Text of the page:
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Cancer. 1994 Sep 15;74(6):1762-7.

Penile intraepithelial neoplasia. Specific clinical features correlate with histologic and virologic findings.

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Department of Urology-Andrology, Hôpital Saint-Jacques, Paris, France.



To evaluate the existence of the morphologic features specific for penile intraepithelial neoplasia (PIN), 1000 male sexual partners of women with genital condyloma or intraepithelial neoplasia were studied.


Ninety-two patients who presented with lesions suggesting intraepithelial neoplasia (pigmented or leukoplastic papules, keratinized condylomata, or erythroplastic macules) underwent biopsy for histologic and virologic studies.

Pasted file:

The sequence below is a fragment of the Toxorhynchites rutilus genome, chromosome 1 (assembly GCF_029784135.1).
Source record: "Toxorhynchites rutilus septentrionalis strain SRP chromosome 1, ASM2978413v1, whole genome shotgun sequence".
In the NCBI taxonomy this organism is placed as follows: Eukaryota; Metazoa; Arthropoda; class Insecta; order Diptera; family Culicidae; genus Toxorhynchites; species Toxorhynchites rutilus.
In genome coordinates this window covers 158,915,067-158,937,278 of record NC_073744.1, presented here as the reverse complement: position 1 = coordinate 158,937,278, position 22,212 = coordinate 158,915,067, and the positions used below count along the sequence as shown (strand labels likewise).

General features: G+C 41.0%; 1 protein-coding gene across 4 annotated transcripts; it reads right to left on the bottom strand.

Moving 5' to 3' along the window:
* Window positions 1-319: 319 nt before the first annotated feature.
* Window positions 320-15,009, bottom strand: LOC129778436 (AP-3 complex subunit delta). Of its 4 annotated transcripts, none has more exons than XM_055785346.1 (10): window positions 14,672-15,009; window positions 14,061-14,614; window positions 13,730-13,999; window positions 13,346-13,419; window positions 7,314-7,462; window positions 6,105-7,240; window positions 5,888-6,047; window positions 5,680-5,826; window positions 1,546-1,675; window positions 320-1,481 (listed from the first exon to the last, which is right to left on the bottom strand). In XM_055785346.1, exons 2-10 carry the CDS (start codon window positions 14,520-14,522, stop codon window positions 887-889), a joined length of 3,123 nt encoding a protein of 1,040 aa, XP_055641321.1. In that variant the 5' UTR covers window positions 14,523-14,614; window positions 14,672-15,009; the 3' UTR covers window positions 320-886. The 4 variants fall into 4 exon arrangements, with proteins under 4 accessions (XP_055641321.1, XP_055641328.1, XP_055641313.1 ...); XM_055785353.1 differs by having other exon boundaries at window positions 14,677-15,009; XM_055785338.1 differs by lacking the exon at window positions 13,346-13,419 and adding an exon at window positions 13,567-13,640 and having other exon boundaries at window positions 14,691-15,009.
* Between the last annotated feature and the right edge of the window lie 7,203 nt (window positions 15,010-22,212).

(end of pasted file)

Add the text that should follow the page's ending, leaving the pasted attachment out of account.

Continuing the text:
Histologic results showed penile intraepithelial neoplasia in 93% of the specimens. Human papillomavirus (HPV) DNA from potentially oncogenic papillomaviruses was detected in 75% of patients with Grade I PIN, in 93% of patients with Grade II PIN, and in all patients with Grade III PIN: Uncircumcised and circumcised men showed the same rate (52% vs. 45%; odds ratio [OR] = 1.3; 95% confidence interval, 0.97-1.73) of HPV-associated lesions, whereas the rate of PIN was significantly higher in uncircumcised men than in circumcised men (10% vs. 6%; OR = 1.77; 95% confidence interval, 1.02-3.07). The mean age of patients with Grade III PIN was 7 years older then the mean age of patients with Grade I PIN, which suggests a step progression similar to that of cervical intraepithelial neoplasia.


Morphology seems to be a specific-enough indicator of PIN. More data are needed to determine whether treatment of PIN may contribute to preventing cervical or penile cancer. If so, the morphologic criteria here described will be clinically useful.

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